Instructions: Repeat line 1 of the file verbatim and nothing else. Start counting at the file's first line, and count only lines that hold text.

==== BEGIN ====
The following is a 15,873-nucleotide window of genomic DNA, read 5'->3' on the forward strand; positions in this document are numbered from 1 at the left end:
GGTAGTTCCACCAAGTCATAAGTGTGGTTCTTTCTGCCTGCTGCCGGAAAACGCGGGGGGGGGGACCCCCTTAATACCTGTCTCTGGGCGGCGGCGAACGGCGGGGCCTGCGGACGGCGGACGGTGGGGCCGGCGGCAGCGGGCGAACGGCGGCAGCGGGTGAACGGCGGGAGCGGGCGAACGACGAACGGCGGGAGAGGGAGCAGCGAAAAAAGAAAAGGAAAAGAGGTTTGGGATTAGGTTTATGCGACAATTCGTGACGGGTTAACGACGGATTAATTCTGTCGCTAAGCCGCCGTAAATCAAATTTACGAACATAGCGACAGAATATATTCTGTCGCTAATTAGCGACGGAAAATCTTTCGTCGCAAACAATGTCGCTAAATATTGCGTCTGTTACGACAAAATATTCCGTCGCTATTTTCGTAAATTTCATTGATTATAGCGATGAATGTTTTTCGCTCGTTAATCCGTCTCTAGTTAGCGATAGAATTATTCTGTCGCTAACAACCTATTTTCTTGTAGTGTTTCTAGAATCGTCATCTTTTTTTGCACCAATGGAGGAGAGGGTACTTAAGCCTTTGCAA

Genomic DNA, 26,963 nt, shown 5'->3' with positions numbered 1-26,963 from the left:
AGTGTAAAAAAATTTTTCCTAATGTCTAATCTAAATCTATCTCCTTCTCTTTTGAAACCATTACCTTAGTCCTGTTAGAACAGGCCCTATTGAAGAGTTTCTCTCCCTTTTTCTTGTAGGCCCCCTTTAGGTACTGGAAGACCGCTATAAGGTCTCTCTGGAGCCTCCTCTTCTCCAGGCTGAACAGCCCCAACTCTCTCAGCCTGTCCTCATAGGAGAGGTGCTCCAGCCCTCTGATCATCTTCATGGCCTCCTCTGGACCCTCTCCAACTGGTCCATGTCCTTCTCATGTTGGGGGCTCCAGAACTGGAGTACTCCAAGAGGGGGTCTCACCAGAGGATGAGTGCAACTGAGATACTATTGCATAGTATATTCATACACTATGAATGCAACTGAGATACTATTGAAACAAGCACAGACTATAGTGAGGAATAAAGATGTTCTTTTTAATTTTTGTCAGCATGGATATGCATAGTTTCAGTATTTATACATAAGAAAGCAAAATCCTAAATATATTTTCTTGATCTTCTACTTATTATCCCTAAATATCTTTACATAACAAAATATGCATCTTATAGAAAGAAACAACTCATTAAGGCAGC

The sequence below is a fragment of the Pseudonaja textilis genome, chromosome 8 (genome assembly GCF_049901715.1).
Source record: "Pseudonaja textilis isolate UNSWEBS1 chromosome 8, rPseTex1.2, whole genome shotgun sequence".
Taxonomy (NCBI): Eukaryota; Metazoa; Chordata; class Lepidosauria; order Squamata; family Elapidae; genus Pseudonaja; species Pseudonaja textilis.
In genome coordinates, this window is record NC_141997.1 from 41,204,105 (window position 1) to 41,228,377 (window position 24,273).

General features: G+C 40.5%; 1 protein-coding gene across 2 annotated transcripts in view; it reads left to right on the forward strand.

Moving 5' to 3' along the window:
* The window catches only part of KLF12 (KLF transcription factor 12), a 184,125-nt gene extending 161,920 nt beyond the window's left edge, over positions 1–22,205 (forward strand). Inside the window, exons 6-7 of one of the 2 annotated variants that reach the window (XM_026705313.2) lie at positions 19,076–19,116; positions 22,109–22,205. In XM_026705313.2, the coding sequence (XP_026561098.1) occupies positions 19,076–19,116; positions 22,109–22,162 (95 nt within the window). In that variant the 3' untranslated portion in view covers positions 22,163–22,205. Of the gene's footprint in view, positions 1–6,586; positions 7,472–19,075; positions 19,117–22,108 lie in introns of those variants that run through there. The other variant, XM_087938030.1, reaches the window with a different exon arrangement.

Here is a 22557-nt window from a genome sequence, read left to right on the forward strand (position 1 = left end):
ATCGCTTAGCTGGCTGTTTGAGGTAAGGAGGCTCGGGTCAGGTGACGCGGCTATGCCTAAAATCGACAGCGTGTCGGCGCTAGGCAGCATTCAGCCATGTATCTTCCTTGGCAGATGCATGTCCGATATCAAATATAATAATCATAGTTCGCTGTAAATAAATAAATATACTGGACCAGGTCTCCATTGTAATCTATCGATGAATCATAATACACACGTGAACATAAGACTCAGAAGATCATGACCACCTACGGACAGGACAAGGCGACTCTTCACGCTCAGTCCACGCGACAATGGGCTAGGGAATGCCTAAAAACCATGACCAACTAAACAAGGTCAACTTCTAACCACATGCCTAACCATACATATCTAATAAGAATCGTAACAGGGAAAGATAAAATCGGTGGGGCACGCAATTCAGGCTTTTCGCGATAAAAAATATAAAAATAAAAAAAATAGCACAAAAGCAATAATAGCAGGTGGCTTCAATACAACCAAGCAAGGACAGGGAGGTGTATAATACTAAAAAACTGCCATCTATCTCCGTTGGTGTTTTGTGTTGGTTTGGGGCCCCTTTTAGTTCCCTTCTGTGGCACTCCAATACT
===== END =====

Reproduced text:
The following is a 15,873-nucleotide window of genomic DNA, read 5'->3' on the forward strand; positions in this document are numbered from 1 at the left end: